The 2013 winners are Simon J. Boulton, of Cancer Research UK, whose work has focused on the discovery of novel DNA repair genes and provided insights into molecular pathways that are relevant to cancer; Levi A. Garraway, of Dana-Farber Cancer Institute and the Broad Institute of MIT and Harvard, whose work is focused on genetic changes that can lead to cancer and enable cancers to develop resistance to targeted therapies; and Duojia (DJ) Pan, of Johns Hopkins University School of Medicine and the Howard Hughes Medical Institute, who studies the molecular mechanisms that regulate tissue growth in animal development and how defects in those mechanisms can lead to cancer.
Simon J. Boulton
Simon Boulton, a 2013 Paul Marks Prize winner, delivers a lecture at the symposium held to honor the winners.
Simon J. Boulton, PhD, FMedSci, is head of the DNA Damage Response Lab and a Senior Research Scientist at Cancer Research UK.
His research is focused on DNA repair and the discovery of genes and proteins that play an important role in maintaining the integrity of the genome. This field is important for cancer research, because when errors in the genetic code are not repaired, they can lead to cell damage — including the uncontrolled cell growth that characterizes cancer.
One project has focused on the characterization of an enzyme called RTEL1, which regulates homologous recombination — one way in which DNA damage is repaired and genetic information is exchanged during meiotic cell division. He also found how another enzyme called HELQ1 promotes homologous recombination during the repair of DNA damage.
Other research has focused on the protein ALC1, which is required for DNA repair and that, when overproduced, has been associated with more than half of all primary liver cancers. Dr. Boulton has also studied ways in which certain defects in mitochondria, the “power plants” that provide energy to cells, can lead to genomic instability. Dr. Boulton earned his PhD degree from the University of Cambridge.
Levi A. Garraway
Levi Garraway, a 2013 Paul Marks Prize winner, delivers a lecture at the symposium held to honor the winners.
Levi A. Garraway, MD, PhD, is co-leader of the Cancer Genetics Program at Dana-Farber/Harvard Cancer Center, an Associate Professor at Harvard Medical School, and a Senior Associate Member at the Broad Institute of MIT and Harvard.
Dr. Garraway’s research is focused on three main areas. The first is the discovery of new cancer genes that are relevant across many different types of cancer. This work has led to the identification of several new cancer genes that drive melanoma, prostate cancer, and other malignancies. An unexpected recent outcome of this work involved the discovery of cancer-causing mutations in what is known as the “dark matter” of the genome — DNA that does not code for proteins but plays a role in gene regulation.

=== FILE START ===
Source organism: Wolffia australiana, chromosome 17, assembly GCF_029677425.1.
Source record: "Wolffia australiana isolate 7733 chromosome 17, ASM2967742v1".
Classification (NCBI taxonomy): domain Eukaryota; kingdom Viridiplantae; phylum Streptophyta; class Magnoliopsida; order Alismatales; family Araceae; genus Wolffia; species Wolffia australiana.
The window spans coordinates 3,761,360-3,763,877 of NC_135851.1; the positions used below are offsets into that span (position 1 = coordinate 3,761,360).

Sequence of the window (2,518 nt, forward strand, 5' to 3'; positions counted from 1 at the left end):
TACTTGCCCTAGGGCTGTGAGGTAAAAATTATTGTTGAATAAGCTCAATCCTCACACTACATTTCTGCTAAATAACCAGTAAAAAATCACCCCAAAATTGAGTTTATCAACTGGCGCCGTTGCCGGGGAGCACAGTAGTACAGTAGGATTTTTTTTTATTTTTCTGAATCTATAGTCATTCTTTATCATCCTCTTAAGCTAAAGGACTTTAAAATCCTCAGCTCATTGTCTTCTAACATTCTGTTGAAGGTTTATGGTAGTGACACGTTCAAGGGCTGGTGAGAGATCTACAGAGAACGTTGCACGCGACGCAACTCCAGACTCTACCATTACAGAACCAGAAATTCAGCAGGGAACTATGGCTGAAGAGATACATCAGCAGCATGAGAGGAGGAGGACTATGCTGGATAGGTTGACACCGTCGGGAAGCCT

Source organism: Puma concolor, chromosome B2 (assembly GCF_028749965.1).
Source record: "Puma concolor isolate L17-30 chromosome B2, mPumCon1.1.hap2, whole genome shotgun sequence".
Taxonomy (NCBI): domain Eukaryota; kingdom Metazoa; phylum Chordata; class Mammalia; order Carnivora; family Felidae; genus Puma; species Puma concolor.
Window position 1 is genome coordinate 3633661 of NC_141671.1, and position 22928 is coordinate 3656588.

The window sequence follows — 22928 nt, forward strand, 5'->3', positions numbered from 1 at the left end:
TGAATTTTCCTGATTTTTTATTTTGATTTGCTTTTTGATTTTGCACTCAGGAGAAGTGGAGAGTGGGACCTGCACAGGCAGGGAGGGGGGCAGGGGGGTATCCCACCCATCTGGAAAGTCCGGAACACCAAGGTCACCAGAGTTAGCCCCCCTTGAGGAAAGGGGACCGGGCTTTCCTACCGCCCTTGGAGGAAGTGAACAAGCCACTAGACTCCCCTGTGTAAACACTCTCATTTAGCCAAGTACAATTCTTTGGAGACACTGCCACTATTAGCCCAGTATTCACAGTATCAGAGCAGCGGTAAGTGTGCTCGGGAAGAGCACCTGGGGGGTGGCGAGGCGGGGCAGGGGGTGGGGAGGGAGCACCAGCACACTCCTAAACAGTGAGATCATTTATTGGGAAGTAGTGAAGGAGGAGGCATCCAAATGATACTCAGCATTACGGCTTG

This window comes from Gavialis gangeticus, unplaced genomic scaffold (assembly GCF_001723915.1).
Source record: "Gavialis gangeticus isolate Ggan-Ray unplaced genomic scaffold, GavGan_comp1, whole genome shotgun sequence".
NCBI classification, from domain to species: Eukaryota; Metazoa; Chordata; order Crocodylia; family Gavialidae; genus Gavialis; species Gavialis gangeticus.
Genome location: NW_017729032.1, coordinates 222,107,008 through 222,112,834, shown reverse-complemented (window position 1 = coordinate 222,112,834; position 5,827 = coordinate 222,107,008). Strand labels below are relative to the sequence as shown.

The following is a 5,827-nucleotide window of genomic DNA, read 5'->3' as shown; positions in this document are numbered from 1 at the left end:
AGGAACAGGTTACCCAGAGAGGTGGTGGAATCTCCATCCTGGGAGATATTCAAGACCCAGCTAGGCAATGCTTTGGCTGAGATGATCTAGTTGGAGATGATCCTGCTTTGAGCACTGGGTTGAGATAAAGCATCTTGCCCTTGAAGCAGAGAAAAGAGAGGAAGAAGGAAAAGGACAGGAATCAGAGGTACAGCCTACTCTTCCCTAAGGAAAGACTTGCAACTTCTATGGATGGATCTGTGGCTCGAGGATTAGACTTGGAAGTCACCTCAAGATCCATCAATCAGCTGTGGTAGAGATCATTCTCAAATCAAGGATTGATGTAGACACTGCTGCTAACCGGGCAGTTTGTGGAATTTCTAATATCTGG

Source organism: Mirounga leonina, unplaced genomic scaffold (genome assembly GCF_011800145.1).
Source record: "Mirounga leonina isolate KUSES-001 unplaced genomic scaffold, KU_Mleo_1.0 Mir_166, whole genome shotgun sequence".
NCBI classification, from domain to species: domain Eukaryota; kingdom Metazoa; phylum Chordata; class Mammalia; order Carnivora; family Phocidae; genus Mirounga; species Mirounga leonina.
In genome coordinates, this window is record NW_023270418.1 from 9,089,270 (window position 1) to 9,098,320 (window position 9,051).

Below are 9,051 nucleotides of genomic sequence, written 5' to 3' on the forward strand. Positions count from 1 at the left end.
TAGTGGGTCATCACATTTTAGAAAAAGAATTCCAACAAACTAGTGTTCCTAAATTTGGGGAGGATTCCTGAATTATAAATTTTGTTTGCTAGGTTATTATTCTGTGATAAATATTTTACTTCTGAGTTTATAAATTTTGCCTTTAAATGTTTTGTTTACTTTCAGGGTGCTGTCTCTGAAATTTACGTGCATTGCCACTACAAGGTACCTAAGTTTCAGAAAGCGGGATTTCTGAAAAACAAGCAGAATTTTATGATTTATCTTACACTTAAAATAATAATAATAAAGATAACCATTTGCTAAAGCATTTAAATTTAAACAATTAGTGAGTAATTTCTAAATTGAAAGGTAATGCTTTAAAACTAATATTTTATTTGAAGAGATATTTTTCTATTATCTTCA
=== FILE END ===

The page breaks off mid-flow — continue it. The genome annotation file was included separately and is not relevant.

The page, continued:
Another area of focus is studying how additional genetic or molecular changes enable tumors to develop resistance to targeted therapies, especially in melanoma. His work identified a novel mechanism for how mutations that confer resistance to drugs that inhibit the proteins MEK and RAF arise. The third area is adapting genomic technology to enable its use by clinicians to develop better cancer treatments. Dr. Garraway earned his MD degree from Harvard Medical School and his PhD degree from Harvard Graduate School of Arts and Sciences.
Duojia (DJ) Pan
Doujia Pan, a 2013 Paul Marks Prize winner, delivers a lecture at the symposium held to honor the winners.
Duojia (DJ) Pan, PhD, is a Professor of Molecular Biology and Genetics at Johns Hopkins University School of Medicine and a Howard Hughes Medical Institute (HHMI) investigator.
His most important accomplishment is the discovery of the Hippo signaling pathway, a central mechanism that regulates tissue growth in animals ranging from insects to humans.
Using the fruit fly Drosophila as a model system, his laboratory made a series of discoveries that allowed them to decode, in a stepwise manner, the key molecular events in the Hippo pathway. Their research further established a critical role for the Hippo pathway in controlling organ size and tumorigenesis in mammals. By studying the mechanisms and genes that regulate tissue growth in normal development, he hopes to better understand why and how mutations of certain genes lead to cancer. This information, in turn, can guide efforts in developing cancer therapeutics.
Dr. Pan’s current work is focused on understanding the physiological signals that control the Hippo pathway during normal development. He also would like to discover chemicals that can be used to manipulate the pathway. Dr. Pan earned his PhD from the University of California, Los Angeles.